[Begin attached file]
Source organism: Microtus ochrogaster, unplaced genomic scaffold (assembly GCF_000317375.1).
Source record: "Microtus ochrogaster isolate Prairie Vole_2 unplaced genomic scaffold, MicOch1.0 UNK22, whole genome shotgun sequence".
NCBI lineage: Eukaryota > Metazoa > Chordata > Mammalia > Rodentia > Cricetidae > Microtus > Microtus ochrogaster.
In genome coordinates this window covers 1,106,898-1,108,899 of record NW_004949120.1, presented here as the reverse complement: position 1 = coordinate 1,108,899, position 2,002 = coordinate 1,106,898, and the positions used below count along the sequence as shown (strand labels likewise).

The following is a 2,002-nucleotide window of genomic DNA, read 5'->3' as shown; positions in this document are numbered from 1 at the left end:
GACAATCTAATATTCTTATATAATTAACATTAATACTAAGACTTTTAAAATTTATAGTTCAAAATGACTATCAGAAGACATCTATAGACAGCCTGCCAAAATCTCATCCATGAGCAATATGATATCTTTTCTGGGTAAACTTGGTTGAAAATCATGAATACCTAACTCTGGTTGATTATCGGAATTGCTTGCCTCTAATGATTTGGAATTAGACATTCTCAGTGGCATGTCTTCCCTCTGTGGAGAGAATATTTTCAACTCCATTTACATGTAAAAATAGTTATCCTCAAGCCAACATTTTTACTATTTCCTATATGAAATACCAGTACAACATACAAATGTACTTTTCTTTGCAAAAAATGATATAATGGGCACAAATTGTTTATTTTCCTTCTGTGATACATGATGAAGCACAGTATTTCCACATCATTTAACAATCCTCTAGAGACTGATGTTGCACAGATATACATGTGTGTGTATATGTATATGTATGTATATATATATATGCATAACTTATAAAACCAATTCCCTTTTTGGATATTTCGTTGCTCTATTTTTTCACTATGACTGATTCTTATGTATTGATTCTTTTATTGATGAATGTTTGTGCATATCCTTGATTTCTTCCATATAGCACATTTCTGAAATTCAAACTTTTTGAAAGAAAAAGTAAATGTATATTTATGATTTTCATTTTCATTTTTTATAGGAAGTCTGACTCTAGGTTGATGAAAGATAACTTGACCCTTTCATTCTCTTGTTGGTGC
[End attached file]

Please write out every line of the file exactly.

Source organism: Microtus ochrogaster, unplaced genomic scaffold (assembly GCF_000317375.1).
Source record: "Microtus ochrogaster isolate Prairie Vole_2 unplaced genomic scaffold, MicOch1.0 UNK22, whole genome shotgun sequence".
NCBI lineage: Eukaryota > Metazoa > Chordata > Mammalia > Rodentia > Cricetidae > Microtus > Microtus ochrogaster.
In genome coordinates this window covers 1,106,898-1,108,899 of record NW_004949120.1, presented here as the reverse complement: position 1 = coordinate 1,108,899, position 2,002 = coordinate 1,106,898, and the positions used below count along the sequence as shown (strand labels likewise).

The following is a 2,002-nucleotide window of genomic DNA, read 5'->3' as shown; positions in this document are numbered from 1 at the left end:
GACAATCTAATATTCTTATATAATTAACATTAATACTAAGACTTTTAAAATTTATAGTTCAAAATGACTATCAGAAGACATCTATAGACAGCCTGCCAAAATCTCATCCATGAGCAATATGATATCTTTTCTGGGTAAACTTGGTTGAAAATCATGAATACCTAACTCTGGTTGATTATCGGAATTGCTTGCCTCTAATGATTTGGAATTAGACATTCTCAGTGGCATGTCTTCCCTCTGTGGAGAGAATATTTTCAACTCCATTTACATGTAAAAATAGTTATCCTCAAGCCAACATTTTTACTATTTCCTATATGAAATACCAGTACAACATACAAATGTACTTTTCTTTGCAAAAAATGATATAATGGGCACAAATTGTTTATTTTCCTTCTGTGATACATGATGAAGCACAGTATTTCCACATCATTTAACAATCCTCTAGAGACTGATGTTGCACAGATATACATGTGTGTGTATATGTATATGTATGTATATATATATATGCATAACTTATAAAACCAATTCCCTTTTTGGATATTTCGTTGCTCTATTTTTTCACTATGACTGATTCTTATGTATTGATTCTTTTATTGATGAATGTTTGTGCATATCCTTGATTTCTTCCATATAGCACATTTCTGAAATTCAAACTTTTTGAAAGAAAAAGTAAATGTATATTTATGATTTTCATTTTCATTTTTTATAGGAAGTCTGACTCTAGGTTGATGAAAGATAACTTGACCCTTTCATTCTCTTGTTGGTGC